Institutions and Economic Growth | Free Essay Example

Institutions and Economic Growth

Words: 4338
Topic: Business & Economics


Governance in the community must be performed through institutions that dictate the specific behaviour of the people and groups of people in the community. The power held by specific institutions depends on the mandates that they are granted by the law and their ability to compel other organisations to make decisions parallel to the law. It is vital for governments to develop institutions that consider decisions that are in the best interests of the community. The fundamental responsibilities of the government must be pursued simultaneously; hence, the government needs to develop mechanisms to handle its different courses simultaneously.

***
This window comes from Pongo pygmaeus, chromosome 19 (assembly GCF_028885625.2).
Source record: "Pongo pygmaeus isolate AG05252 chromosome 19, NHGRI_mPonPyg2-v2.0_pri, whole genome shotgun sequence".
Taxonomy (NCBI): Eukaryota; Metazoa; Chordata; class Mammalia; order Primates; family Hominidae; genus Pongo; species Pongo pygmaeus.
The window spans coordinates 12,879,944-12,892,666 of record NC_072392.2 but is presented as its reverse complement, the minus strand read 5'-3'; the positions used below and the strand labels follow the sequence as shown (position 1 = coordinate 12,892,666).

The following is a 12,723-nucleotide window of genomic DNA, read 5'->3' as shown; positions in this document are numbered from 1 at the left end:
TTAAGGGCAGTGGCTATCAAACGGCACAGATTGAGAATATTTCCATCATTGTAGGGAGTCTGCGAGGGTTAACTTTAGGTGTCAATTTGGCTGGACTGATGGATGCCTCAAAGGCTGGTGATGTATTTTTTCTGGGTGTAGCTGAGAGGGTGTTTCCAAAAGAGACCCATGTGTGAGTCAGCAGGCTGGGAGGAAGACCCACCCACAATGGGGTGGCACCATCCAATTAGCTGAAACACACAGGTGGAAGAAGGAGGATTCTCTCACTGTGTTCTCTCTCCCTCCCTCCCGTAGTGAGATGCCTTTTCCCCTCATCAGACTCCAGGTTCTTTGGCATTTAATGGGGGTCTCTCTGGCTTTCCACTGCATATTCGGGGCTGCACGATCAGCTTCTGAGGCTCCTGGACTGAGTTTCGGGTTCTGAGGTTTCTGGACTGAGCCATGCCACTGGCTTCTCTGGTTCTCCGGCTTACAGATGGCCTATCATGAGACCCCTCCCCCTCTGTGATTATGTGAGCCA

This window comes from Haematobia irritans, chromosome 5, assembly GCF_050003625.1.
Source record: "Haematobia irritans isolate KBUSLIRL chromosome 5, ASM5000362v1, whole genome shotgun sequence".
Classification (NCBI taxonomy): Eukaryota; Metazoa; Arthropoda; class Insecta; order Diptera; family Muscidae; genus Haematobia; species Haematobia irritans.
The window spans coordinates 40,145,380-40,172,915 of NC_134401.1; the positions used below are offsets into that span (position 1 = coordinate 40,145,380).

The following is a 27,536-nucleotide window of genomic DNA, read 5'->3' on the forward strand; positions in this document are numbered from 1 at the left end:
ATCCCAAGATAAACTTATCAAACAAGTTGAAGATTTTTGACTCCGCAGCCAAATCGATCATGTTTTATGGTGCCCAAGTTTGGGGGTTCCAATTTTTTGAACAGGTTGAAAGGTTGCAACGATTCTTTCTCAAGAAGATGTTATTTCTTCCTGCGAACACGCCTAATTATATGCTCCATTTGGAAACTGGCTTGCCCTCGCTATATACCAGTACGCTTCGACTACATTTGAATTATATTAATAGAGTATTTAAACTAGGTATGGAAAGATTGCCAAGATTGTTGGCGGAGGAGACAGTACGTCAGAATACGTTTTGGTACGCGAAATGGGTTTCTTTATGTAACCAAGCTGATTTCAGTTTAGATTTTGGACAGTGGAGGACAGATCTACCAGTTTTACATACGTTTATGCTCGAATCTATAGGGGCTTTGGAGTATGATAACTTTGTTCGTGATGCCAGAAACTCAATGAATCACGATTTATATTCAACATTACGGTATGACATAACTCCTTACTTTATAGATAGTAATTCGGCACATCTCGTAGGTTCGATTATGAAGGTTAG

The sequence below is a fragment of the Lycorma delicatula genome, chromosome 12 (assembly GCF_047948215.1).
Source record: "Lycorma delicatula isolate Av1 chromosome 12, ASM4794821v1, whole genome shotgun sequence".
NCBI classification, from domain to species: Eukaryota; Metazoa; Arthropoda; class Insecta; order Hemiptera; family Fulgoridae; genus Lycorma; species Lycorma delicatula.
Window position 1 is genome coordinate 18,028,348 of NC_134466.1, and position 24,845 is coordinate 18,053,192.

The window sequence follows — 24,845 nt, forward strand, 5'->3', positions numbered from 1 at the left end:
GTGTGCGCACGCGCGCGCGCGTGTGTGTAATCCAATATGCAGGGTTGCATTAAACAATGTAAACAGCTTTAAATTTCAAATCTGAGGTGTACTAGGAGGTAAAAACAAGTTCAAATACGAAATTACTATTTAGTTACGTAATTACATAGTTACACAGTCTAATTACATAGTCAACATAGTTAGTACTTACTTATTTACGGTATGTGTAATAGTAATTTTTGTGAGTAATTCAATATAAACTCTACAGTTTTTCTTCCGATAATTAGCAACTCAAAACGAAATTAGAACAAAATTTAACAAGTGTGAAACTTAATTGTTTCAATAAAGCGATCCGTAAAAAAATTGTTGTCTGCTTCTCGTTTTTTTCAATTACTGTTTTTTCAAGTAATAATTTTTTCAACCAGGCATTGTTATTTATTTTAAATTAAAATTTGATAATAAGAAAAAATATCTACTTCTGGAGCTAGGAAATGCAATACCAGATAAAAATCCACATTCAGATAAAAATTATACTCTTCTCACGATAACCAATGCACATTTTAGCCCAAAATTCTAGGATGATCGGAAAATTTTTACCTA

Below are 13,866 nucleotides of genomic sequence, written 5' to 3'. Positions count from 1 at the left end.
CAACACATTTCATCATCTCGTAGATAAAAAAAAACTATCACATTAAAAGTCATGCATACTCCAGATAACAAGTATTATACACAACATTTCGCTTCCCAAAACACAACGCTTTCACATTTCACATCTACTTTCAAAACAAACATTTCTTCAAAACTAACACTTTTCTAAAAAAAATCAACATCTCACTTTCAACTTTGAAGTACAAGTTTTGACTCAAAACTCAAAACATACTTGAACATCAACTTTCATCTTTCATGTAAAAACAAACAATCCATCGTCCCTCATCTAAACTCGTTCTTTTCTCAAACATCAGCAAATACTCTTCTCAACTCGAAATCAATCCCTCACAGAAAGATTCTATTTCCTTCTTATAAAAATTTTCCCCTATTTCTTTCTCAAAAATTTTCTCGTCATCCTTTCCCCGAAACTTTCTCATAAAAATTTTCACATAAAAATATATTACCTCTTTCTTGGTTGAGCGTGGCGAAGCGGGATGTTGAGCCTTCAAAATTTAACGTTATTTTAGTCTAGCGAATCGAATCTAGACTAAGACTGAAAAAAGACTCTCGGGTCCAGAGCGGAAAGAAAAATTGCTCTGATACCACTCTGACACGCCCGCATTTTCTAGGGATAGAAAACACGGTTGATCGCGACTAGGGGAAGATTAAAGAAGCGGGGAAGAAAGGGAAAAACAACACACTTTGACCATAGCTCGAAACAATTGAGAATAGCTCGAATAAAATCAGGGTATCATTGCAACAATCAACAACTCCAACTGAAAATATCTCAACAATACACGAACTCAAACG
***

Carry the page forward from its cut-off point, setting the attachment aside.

It is, therefore, crucial for the government to develop political, economic, and social institutions to handle specific roles. Managing institutions and integrating their efforts provides an opportunity for the government to pilot the community into growth. Economic development should be the primary goal of any government; hence, its institutions must be geared toward helping the community to attain economic growth. It follows that most institutions must keep changing to adapt to the political, economic, and social pressures of the community. The efficiency of the institutions in promoting economic development in a community is dependent on their ability to adapt effectively to the prevailing pressures in the community. This paper looks into institutions and economic growth with a close focus on how the institutions affect development in a community.